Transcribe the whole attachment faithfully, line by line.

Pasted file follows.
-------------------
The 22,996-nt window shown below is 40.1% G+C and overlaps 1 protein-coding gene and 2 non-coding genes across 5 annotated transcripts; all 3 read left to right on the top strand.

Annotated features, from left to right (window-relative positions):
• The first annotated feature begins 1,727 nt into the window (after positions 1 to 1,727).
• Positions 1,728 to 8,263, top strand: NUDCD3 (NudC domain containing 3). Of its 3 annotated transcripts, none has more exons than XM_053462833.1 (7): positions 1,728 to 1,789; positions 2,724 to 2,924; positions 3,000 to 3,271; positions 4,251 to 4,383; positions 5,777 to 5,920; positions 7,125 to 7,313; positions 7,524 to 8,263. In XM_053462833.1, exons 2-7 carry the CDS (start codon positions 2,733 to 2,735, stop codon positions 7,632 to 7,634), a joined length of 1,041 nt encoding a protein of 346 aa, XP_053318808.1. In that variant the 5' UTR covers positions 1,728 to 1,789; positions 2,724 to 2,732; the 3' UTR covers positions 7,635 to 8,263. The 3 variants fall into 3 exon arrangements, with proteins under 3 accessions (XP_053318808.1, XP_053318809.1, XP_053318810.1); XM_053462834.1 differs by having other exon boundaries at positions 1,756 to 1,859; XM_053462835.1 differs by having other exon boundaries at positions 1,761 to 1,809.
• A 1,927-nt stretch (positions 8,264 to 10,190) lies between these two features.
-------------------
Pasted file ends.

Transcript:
The 22,996-nt window shown below is 40.1% G+C and overlaps 1 protein-coding gene and 2 non-coding genes across 5 annotated transcripts; all 3 read left to right on the top strand.

Annotated features, from left to right (window-relative positions):
• The first annotated feature begins 1,727 nt into the window (after positions 1 to 1,727).
• Positions 1,728 to 8,263, top strand: NUDCD3 (NudC domain containing 3). Of its 3 annotated transcripts, none has more exons than XM_053462833.1 (7): positions 1,728 to 1,789; positions 2,724 to 2,924; positions 3,000 to 3,271; positions 4,251 to 4,383; positions 5,777 to 5,920; positions 7,125 to 7,313; positions 7,524 to 8,263. In XM_053462833.1, exons 2-7 carry the CDS (start codon positions 2,733 to 2,735, stop codon positions 7,632 to 7,634), a joined length of 1,041 nt encoding a protein of 346 aa, XP_053318808.1. In that variant the 5' UTR covers positions 1,728 to 1,789; positions 2,724 to 2,732; the 3' UTR covers positions 7,635 to 8,263. The 3 variants fall into 3 exon arrangements, with proteins under 3 accessions (XP_053318808.1, XP_053318809.1, XP_053318810.1); XM_053462834.1 differs by having other exon boundaries at positions 1,756 to 1,859; XM_053462835.1 differs by having other exon boundaries at positions 1,761 to 1,809.
• A 1,927-nt stretch (positions 8,264 to 10,190) lies between these two features.